Coastal residents, be advised. Not only is climate change causing the oceans to creep toward the shore, it’s making the waves more powerful, according to new research.
Scientists studying the energy contained in ocean waves, which is measured by a metric called wave power, found that wave power has been increasing in direct association with the warming of the ocean surface.
The study was developed at the Environmental Hydraulics Institute at the University of Cantabria in Spain. The results were published last week in the journal Nature Communications.
“Wave power has increased globally by 0.4 percent per year since 1948, and this increase is correlated with the increasing sea-surface temperatures, both globally and by ocean regions,” lead author Borja G. Reguero, a researcher in the Institute of Marine Sciences at the University of California, Santa Cruz, said in a statement.
The sea-surface warming, “a consequence of anthropogenic global warming, is changing the global wave climate,” the study said.
Researchers suggested the warming has influenced wind patterns globally, and the winds, in turn, are stirring up stronger waves.
Global wave power could be a valuable indicator of climate change, joining carbon dioxide concentration, sea level rise, and global surface temperature, researchers said.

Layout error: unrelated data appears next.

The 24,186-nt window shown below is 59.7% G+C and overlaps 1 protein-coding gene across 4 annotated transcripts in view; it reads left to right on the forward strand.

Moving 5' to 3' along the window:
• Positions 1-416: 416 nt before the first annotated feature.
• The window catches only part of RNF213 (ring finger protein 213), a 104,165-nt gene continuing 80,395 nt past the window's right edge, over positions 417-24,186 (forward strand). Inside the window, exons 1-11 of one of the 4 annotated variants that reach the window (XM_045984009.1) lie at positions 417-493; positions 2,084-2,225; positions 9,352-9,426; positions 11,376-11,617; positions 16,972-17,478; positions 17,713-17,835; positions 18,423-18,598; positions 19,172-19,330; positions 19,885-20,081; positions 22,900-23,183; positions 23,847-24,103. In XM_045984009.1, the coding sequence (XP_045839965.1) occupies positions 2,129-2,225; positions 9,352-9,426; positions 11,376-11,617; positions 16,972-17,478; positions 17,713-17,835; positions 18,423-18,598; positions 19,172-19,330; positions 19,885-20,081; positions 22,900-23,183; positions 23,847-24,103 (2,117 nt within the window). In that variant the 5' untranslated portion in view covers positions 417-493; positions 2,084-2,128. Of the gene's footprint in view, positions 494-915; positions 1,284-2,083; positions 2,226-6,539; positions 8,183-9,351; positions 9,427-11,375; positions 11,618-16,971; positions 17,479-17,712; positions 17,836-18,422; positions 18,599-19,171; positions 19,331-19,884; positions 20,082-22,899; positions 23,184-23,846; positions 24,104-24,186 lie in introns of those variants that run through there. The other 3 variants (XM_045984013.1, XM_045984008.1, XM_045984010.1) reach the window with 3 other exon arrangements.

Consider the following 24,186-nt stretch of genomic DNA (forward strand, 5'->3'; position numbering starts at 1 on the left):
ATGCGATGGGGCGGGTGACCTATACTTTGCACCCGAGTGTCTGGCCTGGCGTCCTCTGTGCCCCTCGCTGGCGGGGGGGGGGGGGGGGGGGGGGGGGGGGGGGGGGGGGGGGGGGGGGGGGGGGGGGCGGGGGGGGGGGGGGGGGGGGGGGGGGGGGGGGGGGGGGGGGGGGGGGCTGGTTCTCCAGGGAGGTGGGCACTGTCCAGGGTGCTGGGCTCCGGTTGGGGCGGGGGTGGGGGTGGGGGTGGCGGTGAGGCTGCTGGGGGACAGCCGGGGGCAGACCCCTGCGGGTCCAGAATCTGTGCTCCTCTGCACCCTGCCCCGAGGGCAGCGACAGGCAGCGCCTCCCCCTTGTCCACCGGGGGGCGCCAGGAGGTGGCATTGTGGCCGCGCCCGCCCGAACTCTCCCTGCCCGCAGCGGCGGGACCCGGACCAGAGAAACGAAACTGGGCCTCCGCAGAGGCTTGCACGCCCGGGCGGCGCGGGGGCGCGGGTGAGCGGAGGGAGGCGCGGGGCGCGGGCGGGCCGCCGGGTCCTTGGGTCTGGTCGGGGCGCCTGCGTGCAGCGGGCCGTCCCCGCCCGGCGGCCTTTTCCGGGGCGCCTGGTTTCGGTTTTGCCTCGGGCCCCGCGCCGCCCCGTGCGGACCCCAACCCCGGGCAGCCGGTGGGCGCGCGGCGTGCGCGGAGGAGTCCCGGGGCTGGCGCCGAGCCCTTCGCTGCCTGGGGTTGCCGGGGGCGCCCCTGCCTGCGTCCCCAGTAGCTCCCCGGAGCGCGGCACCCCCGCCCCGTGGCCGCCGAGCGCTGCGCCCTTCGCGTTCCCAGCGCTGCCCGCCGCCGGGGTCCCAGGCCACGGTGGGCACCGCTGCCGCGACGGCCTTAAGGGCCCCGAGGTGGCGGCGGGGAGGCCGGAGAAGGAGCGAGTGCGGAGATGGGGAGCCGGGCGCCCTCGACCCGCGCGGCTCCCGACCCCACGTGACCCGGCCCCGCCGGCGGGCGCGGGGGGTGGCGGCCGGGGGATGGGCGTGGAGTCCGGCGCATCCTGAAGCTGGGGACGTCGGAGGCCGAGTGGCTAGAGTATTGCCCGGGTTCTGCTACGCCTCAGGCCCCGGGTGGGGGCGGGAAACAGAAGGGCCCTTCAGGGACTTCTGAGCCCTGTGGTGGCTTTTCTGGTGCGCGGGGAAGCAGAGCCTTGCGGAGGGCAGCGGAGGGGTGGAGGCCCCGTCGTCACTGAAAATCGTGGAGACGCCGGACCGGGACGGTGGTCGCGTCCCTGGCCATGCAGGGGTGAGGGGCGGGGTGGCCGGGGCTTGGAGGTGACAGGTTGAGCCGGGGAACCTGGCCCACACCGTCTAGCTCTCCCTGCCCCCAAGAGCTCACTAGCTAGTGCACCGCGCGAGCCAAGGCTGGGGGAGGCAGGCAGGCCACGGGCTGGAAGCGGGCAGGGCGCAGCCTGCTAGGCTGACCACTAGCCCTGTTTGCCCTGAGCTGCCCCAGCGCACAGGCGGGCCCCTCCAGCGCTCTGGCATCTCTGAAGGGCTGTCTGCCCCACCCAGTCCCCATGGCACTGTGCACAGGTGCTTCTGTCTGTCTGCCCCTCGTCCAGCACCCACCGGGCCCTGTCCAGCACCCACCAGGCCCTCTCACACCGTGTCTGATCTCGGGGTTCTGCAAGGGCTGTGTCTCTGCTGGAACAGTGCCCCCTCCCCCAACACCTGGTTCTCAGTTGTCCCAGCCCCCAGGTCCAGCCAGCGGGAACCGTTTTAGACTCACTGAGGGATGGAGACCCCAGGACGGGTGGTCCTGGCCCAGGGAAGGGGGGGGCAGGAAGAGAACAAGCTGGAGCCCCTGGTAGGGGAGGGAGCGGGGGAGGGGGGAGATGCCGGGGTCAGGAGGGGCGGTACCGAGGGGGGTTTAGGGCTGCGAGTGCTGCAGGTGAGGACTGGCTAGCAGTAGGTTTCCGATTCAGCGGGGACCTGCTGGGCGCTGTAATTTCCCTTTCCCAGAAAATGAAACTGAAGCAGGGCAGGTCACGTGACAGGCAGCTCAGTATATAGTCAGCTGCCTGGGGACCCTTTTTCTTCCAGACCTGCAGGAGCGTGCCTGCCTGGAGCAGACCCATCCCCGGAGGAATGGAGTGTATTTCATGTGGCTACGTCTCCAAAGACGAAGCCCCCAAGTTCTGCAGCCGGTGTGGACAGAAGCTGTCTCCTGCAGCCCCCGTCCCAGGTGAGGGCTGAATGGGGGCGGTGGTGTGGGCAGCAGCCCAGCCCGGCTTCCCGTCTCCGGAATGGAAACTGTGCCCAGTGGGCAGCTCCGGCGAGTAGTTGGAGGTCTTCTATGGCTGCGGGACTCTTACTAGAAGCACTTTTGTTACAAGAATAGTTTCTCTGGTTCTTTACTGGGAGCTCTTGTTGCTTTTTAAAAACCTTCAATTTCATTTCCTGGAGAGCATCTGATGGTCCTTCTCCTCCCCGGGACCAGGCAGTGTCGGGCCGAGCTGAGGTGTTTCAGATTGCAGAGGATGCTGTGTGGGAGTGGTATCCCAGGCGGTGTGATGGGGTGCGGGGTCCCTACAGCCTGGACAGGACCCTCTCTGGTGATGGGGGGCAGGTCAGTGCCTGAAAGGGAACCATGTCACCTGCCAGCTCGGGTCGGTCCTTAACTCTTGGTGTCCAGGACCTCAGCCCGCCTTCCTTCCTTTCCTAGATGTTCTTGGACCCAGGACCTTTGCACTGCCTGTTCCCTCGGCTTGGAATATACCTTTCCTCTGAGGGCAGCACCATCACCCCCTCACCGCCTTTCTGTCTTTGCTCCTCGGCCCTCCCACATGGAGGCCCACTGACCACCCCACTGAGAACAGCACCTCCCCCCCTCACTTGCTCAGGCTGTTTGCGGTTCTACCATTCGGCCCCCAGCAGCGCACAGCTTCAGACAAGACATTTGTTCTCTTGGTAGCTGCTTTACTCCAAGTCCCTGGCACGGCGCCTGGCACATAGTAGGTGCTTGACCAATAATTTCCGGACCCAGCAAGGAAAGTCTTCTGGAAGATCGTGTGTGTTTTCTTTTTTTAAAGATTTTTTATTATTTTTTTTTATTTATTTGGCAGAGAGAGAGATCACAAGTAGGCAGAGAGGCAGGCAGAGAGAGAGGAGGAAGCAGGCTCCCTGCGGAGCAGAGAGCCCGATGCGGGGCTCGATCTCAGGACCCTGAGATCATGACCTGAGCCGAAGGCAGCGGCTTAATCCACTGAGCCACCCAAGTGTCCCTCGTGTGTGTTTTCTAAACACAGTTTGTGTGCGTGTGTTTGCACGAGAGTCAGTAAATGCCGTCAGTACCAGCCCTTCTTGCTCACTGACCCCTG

Reguero said in an e-mail that wave power is an “indicator that is particularly relevant for coastal areas.”
“That waves are getting stronger has direct implications for coastal communities because wave energy is directly related to coastal processes . . . and has a direct effect on erosion and flooding. Wave action also influences how and where we build coastal infrastructure, such as ports and breakwaters, can influence navigation conditions, or even be linked with the condition and evolution of coastal ecosystems (such as coral reefs and salt marshes),” he said.
“When planning how to adapt, it will also be important to consider the changes in the wave climate, in addition to sea level rise, because planning adaptation only for sea level rise might misinterpret the potential consequences and underestimate the adaptation needs,” Reguero said.